lege that Mr. Lincoln called and in
strncted you to oppose Hamlin and nomi
"1. This is provtd to be a misstatement
by Lincoln's written words, 'Wish not to
interfere about vi?e president. Can not
interlere about jlatform. Convention
must judge for itf-elf.' It is not a ques
tion between your assertion, and my as
sertion, but between your assertion an 1
Lincoln's written word.
Quoting the I llnois Chairman.
"2. It is proved to be a misstatement by
the testimony of B. C. Cook, of the Illi
nois delegation, whj says: 'Mr. Xicolay's
statement that Mr. Lincoln was in favor
of Hannibal Hamli l is correct. The dis
patch, which is published this morning,
was sent to me in rt ply to an inqniry to
Mr. Lincoln in rega-d to the matter. It
read: 'Wish not to interfere about vice
president. Cannot interfere about plat
form. Convention must judge for itself.' I
went to see Mr.Lincoln personally.however.
There are always n.en who say the presi
dential candidate prefers this man or that,
and theydoit withn ttheslightest author
ity. It was so in th s campaign. It was
reported that Andrew Johnson was Xlr.
Lincoln's choice and it was my business to
find out whether he was or was not. V. e
were beyond all measure for Mr. Linei In
first, last, and for all time. If he desired
Mr. Johnson he would have betn t ur
choice, but he did not. As the Cia
patch indicates, Mr. Lincoln as
particularly anxious not to mal e
known his preferences on the queti)n of
his oss'.ciate on tiie ticket. But that he
had a preference 1 positively know. Af.ir
my interview with lim I was as posithe
that Hannibal Hamlin was his f.tvorite as
I am that I am alive to-day. The fact ;s
further proven by the action of the entire
Illinois delegation, vhich was a unit fcr
Mr. Hmliu. and, as I stated before, ite
were at his service ir the matter.
Confirmed by Hiy and Cameron.
"3. It is proved to le a misstatement by
Colonel Hay, who says: -I have nothing
to say about Mr. N'icolay's assertion or
about this telegram, but I do eorroboraie
the statement that Mr. Lincoln withheld
all opinion calculared to influence tie
Baltimore conventioa of 1SC4.' and further:
I stand simply by the proposition con
tained in our history. For several
days before the convention the president
was besieged by inquiries as to his
personal wishes in regard to his associa.e
on the ticket. He had persistently refustd
to give the slightest, intimation of such
wish. It was therefore with
minds absolutely vntrammeled by any
knowledge of the president's wishes that
the convention went about the work of
selecting his associate on the ticket.'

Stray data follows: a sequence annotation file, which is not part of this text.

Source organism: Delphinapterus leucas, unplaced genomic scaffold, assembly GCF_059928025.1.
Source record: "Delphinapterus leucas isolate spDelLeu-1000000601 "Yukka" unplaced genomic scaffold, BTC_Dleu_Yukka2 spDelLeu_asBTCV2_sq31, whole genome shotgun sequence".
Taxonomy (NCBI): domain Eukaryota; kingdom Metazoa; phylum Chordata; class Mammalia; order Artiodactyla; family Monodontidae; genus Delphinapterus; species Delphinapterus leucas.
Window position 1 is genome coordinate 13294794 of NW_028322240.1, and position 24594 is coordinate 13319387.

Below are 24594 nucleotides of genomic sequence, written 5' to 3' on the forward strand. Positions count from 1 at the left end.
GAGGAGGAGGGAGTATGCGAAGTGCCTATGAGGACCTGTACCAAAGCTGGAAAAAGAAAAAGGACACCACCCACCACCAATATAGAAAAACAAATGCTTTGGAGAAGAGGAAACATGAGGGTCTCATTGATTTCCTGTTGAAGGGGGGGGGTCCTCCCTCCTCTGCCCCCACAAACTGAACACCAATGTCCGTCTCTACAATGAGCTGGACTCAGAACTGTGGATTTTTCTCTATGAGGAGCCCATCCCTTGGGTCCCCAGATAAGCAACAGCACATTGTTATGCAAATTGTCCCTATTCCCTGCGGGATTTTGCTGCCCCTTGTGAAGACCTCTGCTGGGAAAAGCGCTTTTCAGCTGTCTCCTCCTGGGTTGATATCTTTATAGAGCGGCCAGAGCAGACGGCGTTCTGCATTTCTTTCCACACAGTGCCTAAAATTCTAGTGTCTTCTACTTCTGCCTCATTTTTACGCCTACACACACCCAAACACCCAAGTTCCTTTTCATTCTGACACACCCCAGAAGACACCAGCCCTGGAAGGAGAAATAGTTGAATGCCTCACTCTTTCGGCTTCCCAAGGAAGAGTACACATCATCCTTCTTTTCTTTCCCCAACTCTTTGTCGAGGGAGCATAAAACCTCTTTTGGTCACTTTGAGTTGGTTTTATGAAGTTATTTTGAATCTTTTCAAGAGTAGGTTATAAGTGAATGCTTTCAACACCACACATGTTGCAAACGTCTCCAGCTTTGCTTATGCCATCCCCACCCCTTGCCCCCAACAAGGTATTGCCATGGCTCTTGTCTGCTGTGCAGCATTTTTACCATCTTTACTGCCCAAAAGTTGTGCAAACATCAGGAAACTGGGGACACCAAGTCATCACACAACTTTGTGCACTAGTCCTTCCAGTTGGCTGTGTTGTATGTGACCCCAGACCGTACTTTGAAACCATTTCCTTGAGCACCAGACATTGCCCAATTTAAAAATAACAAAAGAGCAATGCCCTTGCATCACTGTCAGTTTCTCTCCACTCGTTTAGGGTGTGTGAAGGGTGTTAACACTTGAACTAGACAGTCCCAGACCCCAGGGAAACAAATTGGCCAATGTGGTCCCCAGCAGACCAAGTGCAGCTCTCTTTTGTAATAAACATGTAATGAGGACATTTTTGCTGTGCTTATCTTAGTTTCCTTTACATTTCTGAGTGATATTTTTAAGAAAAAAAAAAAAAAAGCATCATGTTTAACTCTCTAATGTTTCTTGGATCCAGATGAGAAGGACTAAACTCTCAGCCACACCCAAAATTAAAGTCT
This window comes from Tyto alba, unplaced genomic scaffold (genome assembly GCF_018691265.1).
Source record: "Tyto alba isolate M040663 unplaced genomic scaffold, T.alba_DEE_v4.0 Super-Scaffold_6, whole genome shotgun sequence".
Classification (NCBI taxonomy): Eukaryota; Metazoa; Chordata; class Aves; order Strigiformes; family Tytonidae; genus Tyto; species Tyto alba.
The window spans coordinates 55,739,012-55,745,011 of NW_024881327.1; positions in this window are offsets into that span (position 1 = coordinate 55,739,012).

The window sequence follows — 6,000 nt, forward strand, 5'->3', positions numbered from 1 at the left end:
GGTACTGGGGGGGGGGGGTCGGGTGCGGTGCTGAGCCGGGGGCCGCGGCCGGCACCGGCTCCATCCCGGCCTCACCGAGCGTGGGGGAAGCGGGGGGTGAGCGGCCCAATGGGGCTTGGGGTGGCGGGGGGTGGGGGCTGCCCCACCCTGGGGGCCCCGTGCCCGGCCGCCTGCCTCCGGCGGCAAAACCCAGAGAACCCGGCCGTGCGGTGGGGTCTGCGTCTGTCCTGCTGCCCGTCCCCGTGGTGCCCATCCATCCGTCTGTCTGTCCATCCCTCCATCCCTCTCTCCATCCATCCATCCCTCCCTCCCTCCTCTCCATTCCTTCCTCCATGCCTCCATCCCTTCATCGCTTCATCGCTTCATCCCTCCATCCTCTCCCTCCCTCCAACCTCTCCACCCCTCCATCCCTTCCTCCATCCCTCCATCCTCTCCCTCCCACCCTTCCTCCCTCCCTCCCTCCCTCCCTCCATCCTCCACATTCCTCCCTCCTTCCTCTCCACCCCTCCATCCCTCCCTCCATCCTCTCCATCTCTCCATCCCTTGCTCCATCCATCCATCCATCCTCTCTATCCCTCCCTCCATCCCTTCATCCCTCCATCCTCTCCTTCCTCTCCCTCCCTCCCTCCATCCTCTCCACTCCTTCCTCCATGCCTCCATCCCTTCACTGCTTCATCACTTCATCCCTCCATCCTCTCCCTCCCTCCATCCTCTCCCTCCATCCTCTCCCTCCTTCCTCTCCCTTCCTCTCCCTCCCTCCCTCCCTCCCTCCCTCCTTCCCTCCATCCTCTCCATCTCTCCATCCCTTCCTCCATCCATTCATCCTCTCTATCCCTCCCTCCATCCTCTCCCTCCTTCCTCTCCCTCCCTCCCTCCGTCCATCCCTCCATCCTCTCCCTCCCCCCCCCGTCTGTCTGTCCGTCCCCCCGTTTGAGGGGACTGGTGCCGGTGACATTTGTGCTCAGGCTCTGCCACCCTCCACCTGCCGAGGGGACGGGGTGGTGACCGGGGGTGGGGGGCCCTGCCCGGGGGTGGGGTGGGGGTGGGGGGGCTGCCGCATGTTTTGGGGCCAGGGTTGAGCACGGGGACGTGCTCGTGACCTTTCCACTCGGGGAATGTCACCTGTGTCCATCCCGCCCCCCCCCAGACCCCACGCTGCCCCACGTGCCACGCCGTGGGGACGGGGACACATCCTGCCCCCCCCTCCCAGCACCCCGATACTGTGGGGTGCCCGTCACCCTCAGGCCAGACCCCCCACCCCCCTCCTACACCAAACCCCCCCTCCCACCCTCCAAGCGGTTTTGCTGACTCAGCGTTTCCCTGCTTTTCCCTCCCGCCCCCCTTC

"4. It is proved a misstatement by the
action of Simon Ci.meron, chairman of
the Pennsylvania delegation, in nominat
ing Hamlin as a catdidate for vice presi
dent, and casting for him the whole fifty
two votes of the Pennsylvania delegation.
Reflection, on tbe Editor.
'5. It is proved to be a misstatement by
your own action in the Baltimore conven
tion, when at the fi -st vote for vice presi
dent, after the supposed instructions
which you claim to nave received from
Lincoln, and having as you say 'returned
to work and vote for Johnson,' you a a
member of the Pennsylvania delegation
voted for Hannibal Hamlin for
vice president. If you did this will
ingly you betrayed Lincoln's confidence
and instructions whih you allege to have
received. If you did it unwillingly ytu
proved yaur-elf a po itieaj cipher a pre-t.-uded
agei. to mibijrulite a national
convention who had not influence enough
iu his own delegation to control his own
vote. The first roll-call was decisive in
showing Johnson's ftrength against the
Pennsylvania vote (yourself in.luded), and
it shows that you contributed notu
iiig for, but everyth.ii g ataiusr, the result
you say you were cot imisioned to brir g
about. Sub-equent hanses, still on the
first ballot (for there was no econd). w-m
t-imply the usu.d rust to make the choice
unanimous, in whici Pennsylvania did
not lead, bu. only joined after the rush
I ecame evident, just as Maine and Illinois
What Ex-Collector Kobert.on Knew.
New Yokk, July 13. Ex-Collector
Robertson, who was one of the delegates
to the convention which nominated Lin
coln and Johnson, was met by a reporter
in White Plains and asked if he could
throw any iight on t be controversy con
cerning Lincoln's ch( ice for a candidate
for vice-president on the ticket with him.
He said the Xew Y-rk delegation Was